Her main research concerns Neuroscience, Excitatory postsynaptic potential, Prefrontal cortex, Inhibitory postsynaptic potential and Electrophysiology. Her work on Neuroimmunology as part of general Neuroscience research is often related to Tau protein, thus linking different fields of science. The various areas that Jennifer I. Luebke examines in her Excitatory postsynaptic potential study include Glutamatergic and T-type calcium channel, Calcium channel, P-type calcium channel.
Jennifer I. Luebke integrates Prefrontal cortex and Cognitive decline in her studies. Her research in Inhibitory postsynaptic potential intersects with topics in Synapse and Symmetric synapse. Jennifer I. Luebke usually deals with Patch clamp and limits it to topics linked to Depolarization and Cell biology and Pathology.
Her scientific interests lie mostly in Neuroscience, Patch clamp, Excitatory postsynaptic potential, Prefrontal cortex and Electrophysiology. Her Dendritic spine, Membrane potential and Working memory study in the realm of Neuroscience connects with subjects such as Cognitive decline and Chemistry. Her Patch clamp study also includes
Jennifer I. Luebke has included themes like Neuropil, Glutamatergic and Medium spiny neuron in her Excitatory postsynaptic potential study. Jennifer I. Luebke interconnects AMPA receptor, Visual cortex and Synaptic signaling in the investigation of issues within Prefrontal cortex. In her study, Biological system is inextricably linked to Neuron, which falls within the broad field of Electrophysiology.
Her primary areas of study are Neuroscience, Cell biology, Patch clamp, Excitatory postsynaptic potential and Inhibitory postsynaptic potential. Her study in Neuroscience concentrates on Prefrontal cortex, Synapse, Spatial memory, Neural facilitation and Dorsolateral prefrontal cortex. Her research integrates issues of Dendritic spine, Innate immune system and Bursting in her study of Prefrontal cortex.
Her studies in Cell biology integrate themes in fields like Neuroinflammation and Microglia. Within one scientific family, Jennifer I. Luebke focuses on topics pertaining to Medium spiny neuron under Excitatory postsynaptic potential, and may sometimes address concerns connected to Biocytin. Her Inhibitory postsynaptic potential study integrates concerns from other disciplines, such as Stimulus and Working memory, Cognition.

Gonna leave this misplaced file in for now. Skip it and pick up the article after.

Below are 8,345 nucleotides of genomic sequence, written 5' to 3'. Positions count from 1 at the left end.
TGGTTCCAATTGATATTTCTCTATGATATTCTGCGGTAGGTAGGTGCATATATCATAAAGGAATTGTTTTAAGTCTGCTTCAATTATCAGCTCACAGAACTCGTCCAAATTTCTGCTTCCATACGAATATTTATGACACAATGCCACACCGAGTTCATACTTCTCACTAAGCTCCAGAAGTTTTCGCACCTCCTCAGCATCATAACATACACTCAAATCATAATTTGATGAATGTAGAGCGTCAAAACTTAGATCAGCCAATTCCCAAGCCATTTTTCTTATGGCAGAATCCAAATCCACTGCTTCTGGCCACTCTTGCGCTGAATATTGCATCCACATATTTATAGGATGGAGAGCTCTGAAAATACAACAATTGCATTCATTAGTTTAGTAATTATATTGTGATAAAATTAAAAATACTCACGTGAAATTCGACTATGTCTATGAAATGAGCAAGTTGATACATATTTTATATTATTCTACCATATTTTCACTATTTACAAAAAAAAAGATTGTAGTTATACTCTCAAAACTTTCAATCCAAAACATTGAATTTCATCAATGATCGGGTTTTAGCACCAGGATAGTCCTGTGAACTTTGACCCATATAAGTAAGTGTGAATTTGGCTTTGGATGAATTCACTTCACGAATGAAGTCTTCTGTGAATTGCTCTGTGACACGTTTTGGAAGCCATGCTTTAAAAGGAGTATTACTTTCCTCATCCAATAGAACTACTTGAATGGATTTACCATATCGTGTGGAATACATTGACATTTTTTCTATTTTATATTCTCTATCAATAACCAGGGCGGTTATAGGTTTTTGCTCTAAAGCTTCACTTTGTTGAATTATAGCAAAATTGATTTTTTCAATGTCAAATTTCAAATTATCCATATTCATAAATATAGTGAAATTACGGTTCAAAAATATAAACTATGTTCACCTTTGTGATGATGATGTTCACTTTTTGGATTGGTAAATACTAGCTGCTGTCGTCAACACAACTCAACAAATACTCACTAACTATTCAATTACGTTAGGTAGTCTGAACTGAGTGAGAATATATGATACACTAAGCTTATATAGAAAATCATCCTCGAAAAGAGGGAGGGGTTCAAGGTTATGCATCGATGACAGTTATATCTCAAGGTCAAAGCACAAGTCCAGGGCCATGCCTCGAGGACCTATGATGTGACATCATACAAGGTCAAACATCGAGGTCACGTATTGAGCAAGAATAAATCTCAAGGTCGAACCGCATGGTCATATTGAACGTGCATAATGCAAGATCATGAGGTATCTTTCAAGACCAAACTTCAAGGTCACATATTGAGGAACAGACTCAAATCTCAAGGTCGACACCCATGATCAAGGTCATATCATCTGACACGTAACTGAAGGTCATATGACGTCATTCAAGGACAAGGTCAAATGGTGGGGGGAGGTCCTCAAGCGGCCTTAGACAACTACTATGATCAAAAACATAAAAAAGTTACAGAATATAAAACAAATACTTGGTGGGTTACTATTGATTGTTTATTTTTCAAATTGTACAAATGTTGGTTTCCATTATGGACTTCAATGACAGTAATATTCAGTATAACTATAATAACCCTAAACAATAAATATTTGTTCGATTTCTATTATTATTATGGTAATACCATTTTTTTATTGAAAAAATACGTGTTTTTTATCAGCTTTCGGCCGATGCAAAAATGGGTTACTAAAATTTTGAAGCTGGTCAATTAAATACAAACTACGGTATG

The scientist’s investigation covers issues in Neuroscience, TIA1, Antigen, Intracellular and Stress granule. Her Prefrontal cortex and Excitatory postsynaptic potential investigations are all subjects of Neuroscience research. Jennifer I. Luebke has researched Prefrontal cortex in several fields, including Dendritic spine, Bursting and Microglia.
Her study on Bursting is mostly dedicated to connecting different topics, such as Innate immune system. Her Excitatory postsynaptic potential research includes themes of Medium spiny neuron, Glutamatergic and Indirect pathway of movement. Jennifer I. Luebke undertakes interdisciplinary study in the fields of TIA1 and In vivo through her works.
This overview was generated by a machine learning system which analysed the scientist’s body of work. If you have any feedback, you can contact us here.
Exocytotic Ca2+ channels in mammalian central neurons.
Kathleen Dunlap;Jennifer I. Luebke;Timothy J. Turner.
Trends in Neurosciences (1995)
Depletion of microglia and inhibition of exosome synthesis halt tau propagation
Hirohide Asai;Seiko Ikezu;Satoshi Tsunoda;Maria Medalla.
Nature Neuroscience (2015)
Multiple calcium channel types control glutamatergic synaptic transmission in the hippocampus
Jennifer I. Luebke;Kathleen Dunlap;Timothy J. Turner.
Changes in the structural complexity of the aged brain
Dara L. Dickstein;Doron Kabaso;Anne B. Rocher;Jennifer I. Luebke.
Aging Cell (2007)
Serotonin hyperpolarizes cholinergic low-threshold burst neurons in the rat laterodorsal tegmental nucleus in vitro.
J I Luebke;R W Greene;K Semba;A Kamondi.
Proceedings of the National Academy of Sciences of the United States of America (1992)
Synapses are lost during aging in the primate prefrontal cortex
A. Peters;C. Sethares;J.I. Luebke.
Tau accumulation causes mitochondrial distribution deficits in neurons in a mouse model of tauopathy and in human Alzheimer's disease brain.
Katherine J. Kopeikina;Katherine J. Kopeikina;George A. Carlson;Rose Pitstick;Adam E. Ludvigson.
American Journal of Pathology (2011)
Dendritic spine changes associated with normal aging.
Dara L. Dickstein;Christina M. Weaver;Jennifer I. Luebke;Jennifer I. Luebke;Patrick R. Hof.
Structural and functional changes in tau mutant mice neurons are not linked to the presence of NFTs.
A.B. Rocher;J.L. Crimins;J.M. Amatrudo;M.S. Kinson.
Experimental Neurology (2010)
Normal aging results in decreased synaptic excitation and increased synaptic inhibition of layer 2/3 pyramidal cells in the monkey prefrontal cortex.
J.I Luebke;Y.-M Chang;T.L Moore;D.L Rosene;D.L Rosene.
If you think any of the details on this page are incorrect, let us know.
We appreciate your kind effort to assist us to improve this page, it would be helpful providing us with as much detail as possible in the text box below: